Structures and equipment generally must have an expected useful life of at least 15 years. Portable equipment, used bins, and used equipment are not eligible. Facilities that are not for the sole use of the borrower(s) are also not eligible.
For fruit and vegetable cold storage facilities, eligible uses include:
Additionally, fruit and vegetable producers may use FSFLs for structures and permanently affixed equipment required to get fruits and vegetables washed, treated and packed or otherwise required to maintain the quality of the crop. Among the items that can be financed are:
Among the eligible cost items are:
The maximum loan amount is $500,000. A cash down payment of 15 percent and a $100 non-refundable application are required. Loan terms are for 7, 10, or 12 years depending on the amount of the loan. The interest rate is fixed and set at the rate of interest charged on comparable U.S. Treasury securities, a lower rate than would be available commercially. Loans are repaid in equal amortized installments.
For loans that exceed $100,000, the borrower must provide a first lien on the real estate where the facility is situated, other real estate sufficient to secure the loan, or a letter of credit sufficient to protect the government’s interest. Loans of up to $100,000 may be secured by a promissory note only.
One partial disbursement of up to half the anticipated total cost is available when that portion of the structure has been completed. The final disbursement will be made when the entire structure has been completed and inspected by a USDA representative.
The local FSA county committee must approve all loans.
To be eligible for these loans, the borrower must:
Several other eligibility criteria apply.
Coordination with Other FSA Loan Programs — FSA Direct Operating Loans, including Microloans, can be used in conjunction with FSFLs. FSA state and local offices have been encouraged by USDA headquarters to leverage both programs as well as the knowledge and expertise of farm program and farm loan staff to promote creative solutions to producers’ needs for storage and equipment, including cold storage, packing sheds, and mobile equipment for local and regional food producers. For instance, growers could use a FSFL for building a cold storage and packing facility in combination with a Microloan to finance scales, portable equipment, and packing materials. Using both low-interest loan programs in combination may help finance the complete needs of a grower for storage, washing, packing, and transport.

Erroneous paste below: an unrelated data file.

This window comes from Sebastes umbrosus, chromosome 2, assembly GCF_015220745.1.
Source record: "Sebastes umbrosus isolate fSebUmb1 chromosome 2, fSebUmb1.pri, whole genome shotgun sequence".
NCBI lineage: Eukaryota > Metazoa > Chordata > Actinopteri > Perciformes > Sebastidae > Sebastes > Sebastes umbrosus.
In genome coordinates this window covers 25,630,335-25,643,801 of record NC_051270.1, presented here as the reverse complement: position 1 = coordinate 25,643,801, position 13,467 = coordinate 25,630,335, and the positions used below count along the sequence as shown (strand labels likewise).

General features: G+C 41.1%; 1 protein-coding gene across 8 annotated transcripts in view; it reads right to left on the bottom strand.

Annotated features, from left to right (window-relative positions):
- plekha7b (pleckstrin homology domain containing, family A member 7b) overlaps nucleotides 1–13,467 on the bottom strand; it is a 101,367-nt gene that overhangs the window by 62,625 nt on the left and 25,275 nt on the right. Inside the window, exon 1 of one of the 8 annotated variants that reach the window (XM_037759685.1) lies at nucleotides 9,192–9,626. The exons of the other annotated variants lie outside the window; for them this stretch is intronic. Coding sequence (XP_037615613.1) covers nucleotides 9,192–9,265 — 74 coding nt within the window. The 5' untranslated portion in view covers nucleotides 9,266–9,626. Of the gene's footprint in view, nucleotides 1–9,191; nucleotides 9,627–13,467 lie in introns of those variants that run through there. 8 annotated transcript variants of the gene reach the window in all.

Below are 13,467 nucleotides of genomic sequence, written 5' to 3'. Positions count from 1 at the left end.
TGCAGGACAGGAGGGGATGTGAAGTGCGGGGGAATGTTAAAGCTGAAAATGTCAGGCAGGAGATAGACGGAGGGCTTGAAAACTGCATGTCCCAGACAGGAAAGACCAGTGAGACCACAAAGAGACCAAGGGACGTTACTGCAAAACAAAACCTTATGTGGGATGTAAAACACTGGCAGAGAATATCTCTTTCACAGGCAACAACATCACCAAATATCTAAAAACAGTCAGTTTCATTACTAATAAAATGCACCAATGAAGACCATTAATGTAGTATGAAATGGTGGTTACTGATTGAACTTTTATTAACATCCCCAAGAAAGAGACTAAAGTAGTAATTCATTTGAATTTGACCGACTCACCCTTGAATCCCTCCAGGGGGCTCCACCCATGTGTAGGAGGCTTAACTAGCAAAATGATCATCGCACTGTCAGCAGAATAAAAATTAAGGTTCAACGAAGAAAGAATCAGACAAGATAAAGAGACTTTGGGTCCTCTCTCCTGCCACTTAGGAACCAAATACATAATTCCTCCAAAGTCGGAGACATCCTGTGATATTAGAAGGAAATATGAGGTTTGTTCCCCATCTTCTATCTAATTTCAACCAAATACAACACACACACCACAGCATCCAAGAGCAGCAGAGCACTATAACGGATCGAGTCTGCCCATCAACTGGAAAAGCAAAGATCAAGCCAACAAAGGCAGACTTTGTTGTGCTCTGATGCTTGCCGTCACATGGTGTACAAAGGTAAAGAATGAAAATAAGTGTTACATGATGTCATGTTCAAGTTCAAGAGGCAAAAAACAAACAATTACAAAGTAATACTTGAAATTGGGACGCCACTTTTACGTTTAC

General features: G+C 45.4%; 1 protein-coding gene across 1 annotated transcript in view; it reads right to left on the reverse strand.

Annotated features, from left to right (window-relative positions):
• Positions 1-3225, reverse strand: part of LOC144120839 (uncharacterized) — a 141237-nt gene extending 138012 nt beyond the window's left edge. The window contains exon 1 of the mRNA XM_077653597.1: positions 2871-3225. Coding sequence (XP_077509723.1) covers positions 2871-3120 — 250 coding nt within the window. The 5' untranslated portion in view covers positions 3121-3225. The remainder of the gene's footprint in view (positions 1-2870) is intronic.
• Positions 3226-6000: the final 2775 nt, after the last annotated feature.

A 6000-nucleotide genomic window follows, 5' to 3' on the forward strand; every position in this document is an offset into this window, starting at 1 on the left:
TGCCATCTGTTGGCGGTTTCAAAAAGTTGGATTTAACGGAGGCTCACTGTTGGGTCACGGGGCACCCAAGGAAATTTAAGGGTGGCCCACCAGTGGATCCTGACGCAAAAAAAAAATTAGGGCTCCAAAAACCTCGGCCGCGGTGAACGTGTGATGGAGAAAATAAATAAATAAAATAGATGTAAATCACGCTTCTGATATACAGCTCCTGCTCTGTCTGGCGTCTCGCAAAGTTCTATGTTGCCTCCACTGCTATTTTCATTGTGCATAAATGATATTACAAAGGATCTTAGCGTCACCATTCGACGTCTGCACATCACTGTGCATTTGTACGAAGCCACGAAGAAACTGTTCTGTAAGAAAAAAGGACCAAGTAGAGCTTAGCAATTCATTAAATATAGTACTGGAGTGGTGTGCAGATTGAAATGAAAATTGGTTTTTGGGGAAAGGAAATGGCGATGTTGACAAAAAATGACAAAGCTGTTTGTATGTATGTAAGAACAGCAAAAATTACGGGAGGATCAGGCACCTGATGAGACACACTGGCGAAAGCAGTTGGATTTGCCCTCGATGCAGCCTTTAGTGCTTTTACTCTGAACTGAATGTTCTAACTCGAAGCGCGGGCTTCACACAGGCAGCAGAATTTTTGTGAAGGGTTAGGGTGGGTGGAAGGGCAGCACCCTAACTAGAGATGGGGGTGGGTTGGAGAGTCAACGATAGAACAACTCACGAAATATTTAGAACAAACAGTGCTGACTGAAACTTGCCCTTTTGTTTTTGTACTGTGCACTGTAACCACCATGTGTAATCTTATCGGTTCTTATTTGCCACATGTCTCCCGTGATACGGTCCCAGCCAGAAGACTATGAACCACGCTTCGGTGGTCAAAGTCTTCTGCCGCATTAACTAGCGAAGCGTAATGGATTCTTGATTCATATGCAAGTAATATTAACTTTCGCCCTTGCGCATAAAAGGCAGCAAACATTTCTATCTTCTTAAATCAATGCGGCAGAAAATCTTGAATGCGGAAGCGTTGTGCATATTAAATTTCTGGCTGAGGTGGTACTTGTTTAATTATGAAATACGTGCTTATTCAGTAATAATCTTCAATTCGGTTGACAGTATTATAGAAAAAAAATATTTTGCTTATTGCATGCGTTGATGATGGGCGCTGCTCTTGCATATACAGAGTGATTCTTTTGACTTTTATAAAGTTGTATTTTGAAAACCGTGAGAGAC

The Program in Action
Since the inception of the program in 2000, more than 33,000 loans have been issued for on-farm storage. One of the most recent of those loans made use of the 2014 revisions to the program to benefit fruit and vegetable producers. Lindsay and Ben Shute, owners of Hearty Roots Community Farm in the Hudson Valley of New York State, received a FSFL to finance a cold storage and packing facility for their community supported agriculture (CSA) operation. They received a waiver from FSA from needing to have NAP or crop insurance coverage after demonstrating that such insurance was not meaningful for a CSA. They were also able to use an alternative method to determine their storage facility needs that were more appropriate to a highly diversified operation. Their experience has helped open the door for FSFLs to finance sorting, washing, grading and other critical handling needs of small, diversified specialty crop farms. See more at this USDA blog.
How to Apply and Program Resources
Loan applications should be filed in the local FSA Office that maintains the farm’s records. To find your local office, use the service center locator.
The Farm Storage Loan application form is CCC Form 0185 and can be found on the FSFL overview page
For more information on the program, see FSA’s FSFL Fact Sheet
The final rule for the program is at 7 CFR 1436
For additional details, see the FSA FSFL Handbook
Program History, Funding, and Farm Bill Changes
The FSFL program in its current iteration was started administratively in 2000 by FSA. The program has permanent mandatory funding through the Commodity Credit Corporation (CCC) and does not require a congressional authorization or an appropriation. The costs of running the loan program are automatically reimbursed to the CCC.
Congress got into the act through the 2008 Farm Bill, which added hay and renewable biomass as well as fruits and vegetables as eligible commodities, added cold storage as eligible facilities, increased the maximum loan term to 12 years, increased the maximum loan about to $500,000, and allowed for partial loan disbursement during construction.
In 2014, FSA took several actions to improve the program, particularly for small and mid-sized farms in the local and regional food space:
The loan level that triggers additional security requirements is now $100,000, up from the previous $50,000 amount.
(Photo credit: USDA)